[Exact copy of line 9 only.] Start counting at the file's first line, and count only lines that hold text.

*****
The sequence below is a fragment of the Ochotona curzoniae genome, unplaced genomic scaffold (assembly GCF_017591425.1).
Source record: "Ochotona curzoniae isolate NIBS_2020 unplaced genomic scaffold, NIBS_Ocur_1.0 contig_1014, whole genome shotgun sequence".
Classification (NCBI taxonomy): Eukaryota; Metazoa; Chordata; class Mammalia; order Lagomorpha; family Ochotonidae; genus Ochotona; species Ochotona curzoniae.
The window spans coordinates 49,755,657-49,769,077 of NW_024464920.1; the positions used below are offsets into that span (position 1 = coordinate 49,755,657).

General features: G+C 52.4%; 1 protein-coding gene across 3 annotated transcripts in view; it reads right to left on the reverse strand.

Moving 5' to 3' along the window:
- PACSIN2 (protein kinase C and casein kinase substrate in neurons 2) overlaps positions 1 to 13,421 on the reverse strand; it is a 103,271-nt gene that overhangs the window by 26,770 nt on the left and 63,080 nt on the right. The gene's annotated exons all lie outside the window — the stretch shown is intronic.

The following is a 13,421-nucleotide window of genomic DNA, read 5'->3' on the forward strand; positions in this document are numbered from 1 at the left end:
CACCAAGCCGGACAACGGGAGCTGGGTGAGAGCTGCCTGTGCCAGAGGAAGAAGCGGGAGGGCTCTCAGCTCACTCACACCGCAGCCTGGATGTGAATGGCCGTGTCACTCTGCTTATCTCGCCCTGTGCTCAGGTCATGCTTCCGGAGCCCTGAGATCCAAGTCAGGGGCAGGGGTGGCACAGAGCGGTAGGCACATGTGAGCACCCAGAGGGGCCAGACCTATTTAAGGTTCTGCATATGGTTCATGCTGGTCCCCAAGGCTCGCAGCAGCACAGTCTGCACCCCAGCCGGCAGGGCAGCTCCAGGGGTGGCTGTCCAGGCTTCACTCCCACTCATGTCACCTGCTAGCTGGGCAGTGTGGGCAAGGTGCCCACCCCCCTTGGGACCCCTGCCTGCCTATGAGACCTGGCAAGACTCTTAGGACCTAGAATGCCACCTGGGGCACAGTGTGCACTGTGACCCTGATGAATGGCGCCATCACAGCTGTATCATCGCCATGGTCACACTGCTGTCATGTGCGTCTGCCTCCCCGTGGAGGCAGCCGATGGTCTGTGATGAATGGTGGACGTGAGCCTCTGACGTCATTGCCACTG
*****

CACCAAGCCGGACAACGGGAGCTGGGTGAGAGCTGCCTGTGCCAGAGGAAGAAGCGGGAGGGCTCTCAGCTCACTCACACCGCAGCCTGGATGTGAATGGCCGTGTCACTCTGCTTATCTCGCCCTGTGCTCAGGTCATGCTTCCGGAGCCCTGAGATCCAAGTCAGGGGCAGGGGTGGCACAGAGCGGTAGGCACATGTGAGCACCCAGAGGGGCCAGACCTATTTAAGGTTCTGCATATGGTTCATGCTGGTCCCCAAGGCTCGCAGCAGCACAGTCTGCACCCCAGCCGGCAGGGCAGCTCCAGGGGTGGCTGTCCAGGCTTCACTCCCACTCATGTCACCTGCTAGCTGGGCAGTGTGGGCAAGGTGCCCACCCCCCTTGGGACCCCTGCCTGCCTATGAGACCTGGCAAGACTCTTAGGACCTAGAATGCCACCTGGGGCACAGTGTGCACTGTGACCCTGATGAATGGCGCCATCACAGCTGTATCATCGCCATGGTCACACTGCTGTCATGTGCGTCTGCCTCCCCGTGGAGGCAGCCGATGGTCTGTGATGAATGGTGGACGTGAGCCTCTGACGTCATTGCCACTG